In this prospective double-blinded, randomized, controlled, dual-center study, a VP shunt with an adjustable valve was implanted in 68 patients with iNPH, randomized into two groups. In one group (the 20–4 group) the valve setting was initially set to 20 cm H2O and gradually reduced to 4 cm H2O over the course of the 6-month study period. In the other group (the 12 group), the valve was kept at a medium pressure setting of 12 cm H2O during the whole study period. The time to and type of complications (hematoma, infection, and mechanical problems) as well as overdrainage symptoms were recorded. Symptoms, signs, and outcome were assessed by means of the iNPH scale and the NPH grading scale.
Six patients in the 20–4 group (22%) and 7 patients in the 12 group (23%) experienced a shunt complication; 9 had subdural hematomas, 3 mechanical obstructions, and 1 infection (no significant difference between groups). The frequency of overdrainage symptoms was significantly higher for a valve setting ≤ 12 cm H2O compared with a setting > 12 cm H2O. The 20–4 group had a higher improvement rate (88%) than the 12 group (62%) (p = 0.032). There was no significant relationship between complications and body mass index, the use of an antisiphon device, or the use of anticoagulants.
Gradual lowering of the valve setting to a mean of 7 cm H2O led to the same rate of shunt complications and overdrainage symptoms as a fixed valve setting at a mean of 13 cm H2O but was associated with a significantly better outcome.
Dan Farahmand, Terje Sæhle, Per Kristian Eide, Magnus Tisell, Per Hellström and Carsten Wikkelsö
The study aim was to examine the effect of gradually reducing the opening pressure on symptoms and signs in the shunt treatment of idiopathic normal pressure hydrocephalus (iNPH).
In this prospective double-blinded, randomized, controlled, double-center study on patients with iNPH, a ventriculoperitoneal shunt with an adjustable Codman Medos Valve was implanted in 68 patients randomized into 2 groups. In 1 group (the 20–4 group) the valve setting was initially set to 20 cm H2O and gradually reduced to 4 cm H2O over the course of the 6-month study period. In the other group (the 12 group), the valve was kept at a medium level of 12 cm H2O during the whole study period. All patients were clinically evaluated using 4 tests preoperatively as well as postoperatively at 1, 2, 3, 4, and 6 months. The test scores between the 2 groups (20–4 and 12) were compared for each clinical evaluation.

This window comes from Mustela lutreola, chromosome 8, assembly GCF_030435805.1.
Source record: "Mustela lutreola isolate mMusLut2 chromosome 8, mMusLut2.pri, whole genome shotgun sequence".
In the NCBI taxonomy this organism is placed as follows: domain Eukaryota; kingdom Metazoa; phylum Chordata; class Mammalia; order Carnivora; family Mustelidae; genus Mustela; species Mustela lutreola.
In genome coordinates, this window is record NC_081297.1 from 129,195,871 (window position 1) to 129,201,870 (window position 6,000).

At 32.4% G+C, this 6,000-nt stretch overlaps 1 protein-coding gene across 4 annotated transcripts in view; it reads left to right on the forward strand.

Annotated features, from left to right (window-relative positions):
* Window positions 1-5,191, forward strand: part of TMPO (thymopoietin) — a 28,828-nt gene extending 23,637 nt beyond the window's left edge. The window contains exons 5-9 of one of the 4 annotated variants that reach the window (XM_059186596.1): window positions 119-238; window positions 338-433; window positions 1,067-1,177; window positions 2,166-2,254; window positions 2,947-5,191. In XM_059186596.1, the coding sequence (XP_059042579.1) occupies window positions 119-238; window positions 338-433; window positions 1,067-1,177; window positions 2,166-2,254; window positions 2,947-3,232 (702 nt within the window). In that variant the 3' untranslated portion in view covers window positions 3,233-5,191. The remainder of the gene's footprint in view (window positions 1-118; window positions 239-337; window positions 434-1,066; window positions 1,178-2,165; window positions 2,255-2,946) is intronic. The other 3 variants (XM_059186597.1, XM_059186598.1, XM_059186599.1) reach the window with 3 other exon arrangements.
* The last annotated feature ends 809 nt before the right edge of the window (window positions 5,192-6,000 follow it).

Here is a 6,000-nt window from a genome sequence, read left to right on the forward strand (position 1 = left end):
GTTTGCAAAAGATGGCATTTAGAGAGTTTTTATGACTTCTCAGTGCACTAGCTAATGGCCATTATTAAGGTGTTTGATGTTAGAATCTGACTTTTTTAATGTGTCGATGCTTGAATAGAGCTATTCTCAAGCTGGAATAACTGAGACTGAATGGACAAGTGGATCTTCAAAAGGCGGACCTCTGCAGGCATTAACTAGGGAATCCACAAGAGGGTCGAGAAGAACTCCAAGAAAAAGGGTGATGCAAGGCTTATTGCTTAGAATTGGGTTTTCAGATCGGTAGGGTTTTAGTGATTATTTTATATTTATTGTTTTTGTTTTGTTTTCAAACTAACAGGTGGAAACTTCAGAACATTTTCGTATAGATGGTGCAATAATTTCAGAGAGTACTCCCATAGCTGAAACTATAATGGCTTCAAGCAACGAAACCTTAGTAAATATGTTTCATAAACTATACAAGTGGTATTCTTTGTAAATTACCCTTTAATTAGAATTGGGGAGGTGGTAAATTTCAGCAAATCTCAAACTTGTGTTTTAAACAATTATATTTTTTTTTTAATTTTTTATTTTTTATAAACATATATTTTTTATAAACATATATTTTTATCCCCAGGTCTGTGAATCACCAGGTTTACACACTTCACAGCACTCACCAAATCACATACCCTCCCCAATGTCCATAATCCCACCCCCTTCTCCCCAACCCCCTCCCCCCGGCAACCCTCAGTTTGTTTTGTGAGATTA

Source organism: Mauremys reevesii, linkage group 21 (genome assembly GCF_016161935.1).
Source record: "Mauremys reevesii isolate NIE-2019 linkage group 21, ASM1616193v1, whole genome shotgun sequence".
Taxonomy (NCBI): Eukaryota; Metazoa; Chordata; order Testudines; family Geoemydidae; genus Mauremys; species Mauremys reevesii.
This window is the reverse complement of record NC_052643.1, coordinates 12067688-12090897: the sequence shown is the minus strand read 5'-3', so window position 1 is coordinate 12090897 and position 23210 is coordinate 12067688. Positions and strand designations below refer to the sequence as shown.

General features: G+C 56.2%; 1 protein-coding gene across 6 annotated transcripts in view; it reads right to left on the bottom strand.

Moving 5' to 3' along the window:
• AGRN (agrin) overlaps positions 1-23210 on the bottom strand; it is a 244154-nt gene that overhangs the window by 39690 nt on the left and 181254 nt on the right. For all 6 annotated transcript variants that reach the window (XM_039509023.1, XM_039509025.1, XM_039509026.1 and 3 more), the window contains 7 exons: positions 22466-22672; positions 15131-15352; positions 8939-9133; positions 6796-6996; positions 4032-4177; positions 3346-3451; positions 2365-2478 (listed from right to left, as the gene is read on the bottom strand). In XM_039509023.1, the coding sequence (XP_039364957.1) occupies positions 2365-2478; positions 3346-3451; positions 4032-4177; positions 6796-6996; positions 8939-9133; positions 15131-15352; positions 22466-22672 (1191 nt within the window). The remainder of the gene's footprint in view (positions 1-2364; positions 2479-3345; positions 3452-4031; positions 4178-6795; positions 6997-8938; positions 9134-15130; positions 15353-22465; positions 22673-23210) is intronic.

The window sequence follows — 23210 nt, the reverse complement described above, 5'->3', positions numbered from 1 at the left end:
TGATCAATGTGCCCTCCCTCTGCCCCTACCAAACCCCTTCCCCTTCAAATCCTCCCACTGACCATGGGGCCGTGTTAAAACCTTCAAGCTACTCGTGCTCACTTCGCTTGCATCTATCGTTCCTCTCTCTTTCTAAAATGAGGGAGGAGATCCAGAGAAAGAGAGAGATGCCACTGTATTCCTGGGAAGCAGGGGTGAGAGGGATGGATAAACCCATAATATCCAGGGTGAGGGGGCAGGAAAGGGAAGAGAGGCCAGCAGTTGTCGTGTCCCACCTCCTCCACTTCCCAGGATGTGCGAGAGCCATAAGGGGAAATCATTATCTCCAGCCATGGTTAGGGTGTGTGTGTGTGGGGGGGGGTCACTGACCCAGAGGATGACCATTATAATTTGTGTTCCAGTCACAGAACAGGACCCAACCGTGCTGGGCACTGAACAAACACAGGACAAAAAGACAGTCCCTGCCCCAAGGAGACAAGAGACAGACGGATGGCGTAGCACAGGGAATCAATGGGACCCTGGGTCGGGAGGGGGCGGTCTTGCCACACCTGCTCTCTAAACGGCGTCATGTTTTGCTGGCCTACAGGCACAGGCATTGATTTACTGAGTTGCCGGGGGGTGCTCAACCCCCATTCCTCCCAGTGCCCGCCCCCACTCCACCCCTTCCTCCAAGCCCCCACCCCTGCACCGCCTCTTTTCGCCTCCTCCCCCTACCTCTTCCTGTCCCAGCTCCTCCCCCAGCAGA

Fifty-five patients (81%) were able to complete the study. There were no significant differences between the 2 groups (20–4 and 12) preoperatively or at any time postoperatively. Both groups exhibited significant clinical improvement after shunt insertion at all valve settings compared with the preoperative score, with the greatest improvement observed at the first postoperative evaluation. The clinical improvement was significant within the first 3 months, and thereafter no significant improvement was seen in either group.
Gradual reduction of the valve setting from 20 to 4 cm H2O did not improve outcome compared with a fixed valve setting of 12 cm H2O. Improvement after shunt surgery in iNPH patients was evident within 3 months, irrespective of valve setting.
Magnus Tisell, Mats Tullberg, Per Hellström, Mikael Edsbagge, Mats Högfeldt and Carsten Wikkelsö
Patients with idiopathic normal pressure hydrocephalus (iNPH) often present with impaired gait and cognition together with ventricular enlargement and normal intracranial pressure. Many have vascular risk factors as well as periventricular and deep white matter changes on MR imaging. Abnormal CSF dynamics, that is, high resistance to outflow or improvement after CSF drainage, indicate good effects of shunt surgery.
The authors examined whether the worst-case iNPH patients with extensive vascular white matter disease and normal CSF dynamics would benefit from shunt surgery. These patients also fulfilled the criteria for Binswanger disease. Therefore, a randomized controlled double-blind study was performed.
Fourteen consecutive patients fulfilling the above criteria were randomized to receive either open or closed shunts. At 3 months after surgery, the patients with initially ligated shunts had their shunts opened. Clinical evaluation consisting of 7 quantitative psychometric and 6 continuous gait tests was performed preoperatively and 3 and 6 months after surgery.
Patients randomized to receive open shunts had improved motor (30% increase) and psychometric (23% increase) scores 3 months after shunt placement. There were no significant changes between the 3- and 6-month follow-up in these same patients. Conversely, those with initially ligated shunts were unchanged during the first 3-month period, although they improved in both motor (28%) and cognitive (18%) functions following removal of the ligature.
Patients with enlarged ventricles, hydrocephalic symptoms, and extensive vascular white matter changes benefit from shunt surgery.